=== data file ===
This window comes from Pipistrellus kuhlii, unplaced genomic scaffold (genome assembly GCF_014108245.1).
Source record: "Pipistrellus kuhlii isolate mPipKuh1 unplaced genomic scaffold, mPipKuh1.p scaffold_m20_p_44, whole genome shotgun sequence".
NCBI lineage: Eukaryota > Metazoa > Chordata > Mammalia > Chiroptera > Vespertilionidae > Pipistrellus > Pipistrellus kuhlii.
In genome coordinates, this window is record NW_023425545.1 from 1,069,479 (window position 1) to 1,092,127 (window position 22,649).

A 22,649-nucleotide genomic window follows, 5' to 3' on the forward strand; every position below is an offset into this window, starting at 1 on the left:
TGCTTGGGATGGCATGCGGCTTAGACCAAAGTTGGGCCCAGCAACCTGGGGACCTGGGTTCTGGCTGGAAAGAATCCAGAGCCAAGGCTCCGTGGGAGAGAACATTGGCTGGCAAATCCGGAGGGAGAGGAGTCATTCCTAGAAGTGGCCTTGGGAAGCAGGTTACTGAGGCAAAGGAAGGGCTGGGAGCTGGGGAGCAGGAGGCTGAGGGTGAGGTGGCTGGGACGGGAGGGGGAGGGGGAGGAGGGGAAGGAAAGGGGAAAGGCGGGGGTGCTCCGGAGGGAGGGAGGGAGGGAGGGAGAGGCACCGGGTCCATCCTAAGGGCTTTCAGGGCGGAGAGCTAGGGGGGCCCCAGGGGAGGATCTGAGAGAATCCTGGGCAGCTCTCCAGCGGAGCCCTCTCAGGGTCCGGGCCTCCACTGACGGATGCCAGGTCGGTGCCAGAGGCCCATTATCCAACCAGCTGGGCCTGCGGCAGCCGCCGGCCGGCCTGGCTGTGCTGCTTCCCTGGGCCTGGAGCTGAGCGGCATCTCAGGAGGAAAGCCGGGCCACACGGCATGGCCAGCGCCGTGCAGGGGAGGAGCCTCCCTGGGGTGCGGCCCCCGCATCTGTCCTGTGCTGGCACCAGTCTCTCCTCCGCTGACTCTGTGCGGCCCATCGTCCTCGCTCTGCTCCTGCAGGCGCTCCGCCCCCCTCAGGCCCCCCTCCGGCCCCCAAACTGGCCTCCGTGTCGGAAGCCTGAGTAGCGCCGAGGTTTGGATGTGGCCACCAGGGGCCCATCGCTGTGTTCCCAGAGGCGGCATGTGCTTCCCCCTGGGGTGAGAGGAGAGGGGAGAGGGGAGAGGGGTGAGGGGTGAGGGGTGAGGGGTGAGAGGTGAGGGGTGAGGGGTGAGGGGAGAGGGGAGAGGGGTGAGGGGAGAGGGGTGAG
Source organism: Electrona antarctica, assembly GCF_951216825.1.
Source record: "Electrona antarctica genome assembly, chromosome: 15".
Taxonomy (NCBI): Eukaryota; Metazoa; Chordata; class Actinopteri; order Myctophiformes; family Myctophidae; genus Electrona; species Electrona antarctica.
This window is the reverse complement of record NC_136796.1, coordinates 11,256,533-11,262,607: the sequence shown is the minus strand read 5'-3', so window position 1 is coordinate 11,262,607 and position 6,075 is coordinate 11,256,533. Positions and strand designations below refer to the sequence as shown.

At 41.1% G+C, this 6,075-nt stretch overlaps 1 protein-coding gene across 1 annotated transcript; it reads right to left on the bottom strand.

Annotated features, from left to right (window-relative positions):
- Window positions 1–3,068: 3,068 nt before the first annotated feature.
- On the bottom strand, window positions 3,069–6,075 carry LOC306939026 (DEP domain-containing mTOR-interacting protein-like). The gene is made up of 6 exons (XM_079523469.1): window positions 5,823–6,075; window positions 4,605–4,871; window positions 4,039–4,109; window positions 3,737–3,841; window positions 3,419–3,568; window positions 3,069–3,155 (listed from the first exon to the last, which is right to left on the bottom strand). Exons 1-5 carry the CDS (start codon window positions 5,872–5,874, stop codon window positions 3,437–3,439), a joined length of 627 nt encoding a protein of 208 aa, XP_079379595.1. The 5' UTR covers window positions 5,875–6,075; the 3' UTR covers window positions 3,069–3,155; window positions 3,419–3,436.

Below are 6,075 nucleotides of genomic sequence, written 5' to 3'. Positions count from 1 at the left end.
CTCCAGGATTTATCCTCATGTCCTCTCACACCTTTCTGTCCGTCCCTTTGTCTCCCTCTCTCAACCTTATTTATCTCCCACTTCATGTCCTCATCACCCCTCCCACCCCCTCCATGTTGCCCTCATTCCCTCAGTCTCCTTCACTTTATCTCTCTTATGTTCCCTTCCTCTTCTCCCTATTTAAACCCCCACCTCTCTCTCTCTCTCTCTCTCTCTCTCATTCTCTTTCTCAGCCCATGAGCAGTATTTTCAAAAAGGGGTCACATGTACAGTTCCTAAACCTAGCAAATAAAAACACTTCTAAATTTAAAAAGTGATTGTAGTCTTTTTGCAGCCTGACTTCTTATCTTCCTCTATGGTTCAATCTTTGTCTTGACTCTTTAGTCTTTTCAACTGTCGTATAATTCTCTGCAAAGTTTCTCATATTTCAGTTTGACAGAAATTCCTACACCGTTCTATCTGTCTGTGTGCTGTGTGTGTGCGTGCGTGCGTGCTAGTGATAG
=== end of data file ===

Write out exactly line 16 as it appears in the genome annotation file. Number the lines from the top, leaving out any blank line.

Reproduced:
CTCCAGGATTTATCCTCATGTCCTCTCACACCTTTCTGTCCGTCCCTTTGTCTCCCTCTCTCAACCTTATTTATCTCCCACTTCATGTCCTCATCACCCCTCCCACCCCCTCCATGTTGCCCTCATTCCCTCAGTCTCCTTCACTTTATCTCTCTTATGTTCCCTTCCTCTTCTCCCTATTTAAACCCCCACCTCTCTCTCTCTCTCTCTCTCTCTCTCATTCTCTTTCTCAGCCCATGAGCAGTATTTTCAAAAAGGGGTCACATGTACAGTTCCTAAACCTAGCAAATAAAAACACTTCTAAATTTAAAAAGTGATTGTAGTCTTTTTGCAGCCTGACTTCTTATCTTCCTCTATGGTTCAATCTTTGTCTTGACTCTTTAGTCTTTTCAACTGTCGTATAATTCTCTGCAAAGTTTCTCATATTTCAGTTTGACAGAAATTCCTACACCGTTCTATCTGTCTGTGTGCTGTGTGTGTGCGTGCGTGCGTGCTAGTGATAG